True OCD is More Than a Compulsion for Neatness

I'm sure you've heard these statements:

  • He's so OCD.
  • Quit being so OCD.
  • This is just my OCD coming out.

The term OCD has become common in our society. Stigma turned OCD into an adjective that we frequently use to describe someone who likes things a certain way. However, OCD, short for obsessive-compulsive disorder, is much more than a compulsion for neatness.

It's often recognized that obsessive-compulsive disorder involves repetitive actions.
If you're familiar with television's, The Big Bang Theory, perhaps you might be thinking of Sheldon and the way he repetitively knocks on Penny's door. Does Sheldon thus have OCD? It doesn't seem as though he has the other necessary features of the disorder to warrant a diagnosis of OCD.

Do I Have OCD?

The term OCD is so prevalent in our society that many people wonder if they live with it.  What's the difference between anxiety, driven behavior and true OCD?So prevalent is the term OCD in our society that many people question whether they have it. Someone once came to me concerned that she had obsessive-compulsive disorder because she checked all the door locks multiple times before bed each night. Upon exploring things together, it was relatively easy to conclude that she did not, in fact, actually have OCD.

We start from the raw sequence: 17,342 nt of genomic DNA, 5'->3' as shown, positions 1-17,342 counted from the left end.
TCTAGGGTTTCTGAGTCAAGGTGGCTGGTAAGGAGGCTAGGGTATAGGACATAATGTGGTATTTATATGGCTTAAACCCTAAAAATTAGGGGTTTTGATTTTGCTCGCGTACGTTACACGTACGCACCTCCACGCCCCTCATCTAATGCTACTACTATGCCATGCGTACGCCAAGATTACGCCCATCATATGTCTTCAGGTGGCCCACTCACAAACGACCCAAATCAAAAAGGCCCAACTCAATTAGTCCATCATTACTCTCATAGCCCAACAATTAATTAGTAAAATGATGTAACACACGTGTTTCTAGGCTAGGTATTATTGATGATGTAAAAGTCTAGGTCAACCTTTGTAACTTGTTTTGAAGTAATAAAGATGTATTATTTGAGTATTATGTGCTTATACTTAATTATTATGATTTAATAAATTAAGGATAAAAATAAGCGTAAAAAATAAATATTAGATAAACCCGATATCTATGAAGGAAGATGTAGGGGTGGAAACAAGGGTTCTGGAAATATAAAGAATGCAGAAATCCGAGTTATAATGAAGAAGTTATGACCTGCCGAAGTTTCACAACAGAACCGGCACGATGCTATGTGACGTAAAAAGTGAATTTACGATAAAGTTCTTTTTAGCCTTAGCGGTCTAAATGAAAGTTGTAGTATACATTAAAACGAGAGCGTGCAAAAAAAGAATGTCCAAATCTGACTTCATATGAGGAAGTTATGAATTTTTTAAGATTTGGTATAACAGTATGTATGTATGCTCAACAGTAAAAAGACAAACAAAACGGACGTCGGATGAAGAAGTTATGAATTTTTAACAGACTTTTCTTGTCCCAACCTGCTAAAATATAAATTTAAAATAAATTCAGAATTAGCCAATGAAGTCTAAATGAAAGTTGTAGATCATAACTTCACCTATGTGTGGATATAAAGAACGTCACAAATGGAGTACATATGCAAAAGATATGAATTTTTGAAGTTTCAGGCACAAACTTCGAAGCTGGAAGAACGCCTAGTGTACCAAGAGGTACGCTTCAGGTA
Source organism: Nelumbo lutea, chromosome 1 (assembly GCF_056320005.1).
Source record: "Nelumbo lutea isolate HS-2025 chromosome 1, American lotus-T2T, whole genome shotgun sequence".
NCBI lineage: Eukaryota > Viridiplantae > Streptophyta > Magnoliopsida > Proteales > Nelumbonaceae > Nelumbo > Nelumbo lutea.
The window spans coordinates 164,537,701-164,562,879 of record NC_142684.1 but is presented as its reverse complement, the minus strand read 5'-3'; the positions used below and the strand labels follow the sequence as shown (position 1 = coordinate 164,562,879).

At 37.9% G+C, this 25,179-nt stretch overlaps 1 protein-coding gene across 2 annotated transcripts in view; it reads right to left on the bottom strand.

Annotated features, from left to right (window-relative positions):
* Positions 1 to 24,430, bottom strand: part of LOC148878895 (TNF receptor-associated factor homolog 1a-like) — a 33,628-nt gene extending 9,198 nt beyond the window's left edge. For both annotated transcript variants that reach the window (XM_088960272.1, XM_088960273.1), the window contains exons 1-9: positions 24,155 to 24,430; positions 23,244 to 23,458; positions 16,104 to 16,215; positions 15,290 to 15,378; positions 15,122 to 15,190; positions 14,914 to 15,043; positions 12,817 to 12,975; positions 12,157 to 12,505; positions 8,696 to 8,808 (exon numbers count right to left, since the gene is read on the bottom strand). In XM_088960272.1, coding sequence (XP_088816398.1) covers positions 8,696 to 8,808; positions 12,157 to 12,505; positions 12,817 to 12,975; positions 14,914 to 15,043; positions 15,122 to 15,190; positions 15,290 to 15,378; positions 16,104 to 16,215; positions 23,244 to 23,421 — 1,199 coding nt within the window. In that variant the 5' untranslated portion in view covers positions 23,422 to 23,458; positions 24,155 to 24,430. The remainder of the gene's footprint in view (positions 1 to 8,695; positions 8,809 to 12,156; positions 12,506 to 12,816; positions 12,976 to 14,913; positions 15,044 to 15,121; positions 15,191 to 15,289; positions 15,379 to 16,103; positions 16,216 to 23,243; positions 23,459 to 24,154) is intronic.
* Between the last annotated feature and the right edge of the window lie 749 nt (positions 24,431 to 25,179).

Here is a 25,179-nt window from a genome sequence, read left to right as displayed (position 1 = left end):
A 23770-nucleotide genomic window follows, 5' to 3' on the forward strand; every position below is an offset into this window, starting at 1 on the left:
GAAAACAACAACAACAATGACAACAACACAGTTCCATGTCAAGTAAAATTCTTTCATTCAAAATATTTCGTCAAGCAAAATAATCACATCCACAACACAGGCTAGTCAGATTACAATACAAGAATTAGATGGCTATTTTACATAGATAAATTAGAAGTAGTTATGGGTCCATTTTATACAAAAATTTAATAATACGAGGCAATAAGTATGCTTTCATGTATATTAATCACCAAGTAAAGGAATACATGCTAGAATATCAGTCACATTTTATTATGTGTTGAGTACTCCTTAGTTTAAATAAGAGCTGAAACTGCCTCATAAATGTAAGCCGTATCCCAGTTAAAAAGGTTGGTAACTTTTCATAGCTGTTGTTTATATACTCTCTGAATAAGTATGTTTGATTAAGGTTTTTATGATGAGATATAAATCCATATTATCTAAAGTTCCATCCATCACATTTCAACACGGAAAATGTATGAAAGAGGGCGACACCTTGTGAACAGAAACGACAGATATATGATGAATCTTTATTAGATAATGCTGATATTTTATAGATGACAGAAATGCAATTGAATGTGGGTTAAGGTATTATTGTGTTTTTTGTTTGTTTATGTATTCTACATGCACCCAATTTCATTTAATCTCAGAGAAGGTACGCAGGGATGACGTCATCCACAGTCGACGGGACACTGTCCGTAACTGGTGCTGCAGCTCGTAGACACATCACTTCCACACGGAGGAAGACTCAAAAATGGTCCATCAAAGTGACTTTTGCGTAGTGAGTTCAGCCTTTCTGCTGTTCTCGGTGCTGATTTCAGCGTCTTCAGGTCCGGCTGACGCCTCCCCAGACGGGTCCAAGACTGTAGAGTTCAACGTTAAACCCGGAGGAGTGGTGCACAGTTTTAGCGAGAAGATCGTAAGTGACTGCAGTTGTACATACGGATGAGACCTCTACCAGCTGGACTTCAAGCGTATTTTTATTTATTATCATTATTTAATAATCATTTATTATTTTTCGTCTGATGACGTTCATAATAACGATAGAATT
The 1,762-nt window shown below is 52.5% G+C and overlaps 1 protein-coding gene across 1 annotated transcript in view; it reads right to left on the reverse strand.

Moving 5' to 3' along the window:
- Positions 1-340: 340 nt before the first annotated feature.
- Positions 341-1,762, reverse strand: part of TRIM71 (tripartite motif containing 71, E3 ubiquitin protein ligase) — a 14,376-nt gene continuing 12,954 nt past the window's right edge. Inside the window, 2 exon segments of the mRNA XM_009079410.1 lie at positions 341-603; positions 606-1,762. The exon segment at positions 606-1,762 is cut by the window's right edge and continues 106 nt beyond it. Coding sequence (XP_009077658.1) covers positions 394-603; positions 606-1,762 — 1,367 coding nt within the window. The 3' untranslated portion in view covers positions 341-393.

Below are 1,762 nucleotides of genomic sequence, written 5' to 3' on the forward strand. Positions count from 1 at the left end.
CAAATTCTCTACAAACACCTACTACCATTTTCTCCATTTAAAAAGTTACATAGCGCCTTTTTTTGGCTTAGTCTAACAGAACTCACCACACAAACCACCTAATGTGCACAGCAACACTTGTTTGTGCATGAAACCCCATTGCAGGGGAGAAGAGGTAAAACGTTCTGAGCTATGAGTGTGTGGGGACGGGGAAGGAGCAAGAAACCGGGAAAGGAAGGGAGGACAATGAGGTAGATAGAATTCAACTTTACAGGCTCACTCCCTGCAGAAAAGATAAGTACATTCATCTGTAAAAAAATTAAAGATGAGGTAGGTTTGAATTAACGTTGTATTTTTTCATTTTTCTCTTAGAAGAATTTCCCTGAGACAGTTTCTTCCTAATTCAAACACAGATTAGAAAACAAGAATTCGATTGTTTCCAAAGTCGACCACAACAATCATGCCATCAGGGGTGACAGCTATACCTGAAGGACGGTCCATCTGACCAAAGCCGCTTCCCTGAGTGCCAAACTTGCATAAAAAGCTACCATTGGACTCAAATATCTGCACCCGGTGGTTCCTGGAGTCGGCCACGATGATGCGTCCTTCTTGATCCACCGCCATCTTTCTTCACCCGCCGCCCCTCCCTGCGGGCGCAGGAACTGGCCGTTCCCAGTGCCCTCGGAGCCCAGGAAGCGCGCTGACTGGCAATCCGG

In this short video, I examine OCD as it compares to anxiety. If you are wondering if you might be experiencing this anxiety disorder, you can explore your symptoms in this online OCD test.

APA Reference
Peterson, T. (2013, December 22). True OCD is More Than a Compulsion for Neatness, HealthyPlace. Retrieved on 2024, June 16 from

Author: Tanya J. Peterson, MS, NCC, DAIS

Tanya J. Peterson is the author of numerous anxiety self-help books, including The Morning Magic 5-Minute Journal, The Mindful Path Through Anxiety, 101 Ways to Help Stop Anxiety, The 5-Minute Anxiety Relief Journal, The Mindfulness Journal for Anxiety, The Mindfulness Workbook for Anxiety, and Break Free: Acceptance and Commitment Therapy in 3 steps. She has also written five critically acclaimed, award-winning novels about life with mental health challenges. She delivers workshops for all ages and provides online and in-person mental health education for youth. She has shared information about creating a quality life on podcasts, summits, print and online interviews and articles, and at speaking events. Tanya is a Diplomate of the American Institution of Stress helping to educate others about stress and provide useful tools for handling it well in order to live a healthy and vibrant life. Find her on her website, Facebook, Instagram, and Twitter.

True OCD is More Than a Compulsion for Neatness | iLoveMyBrain
December, 23 2013 at 3:13 am

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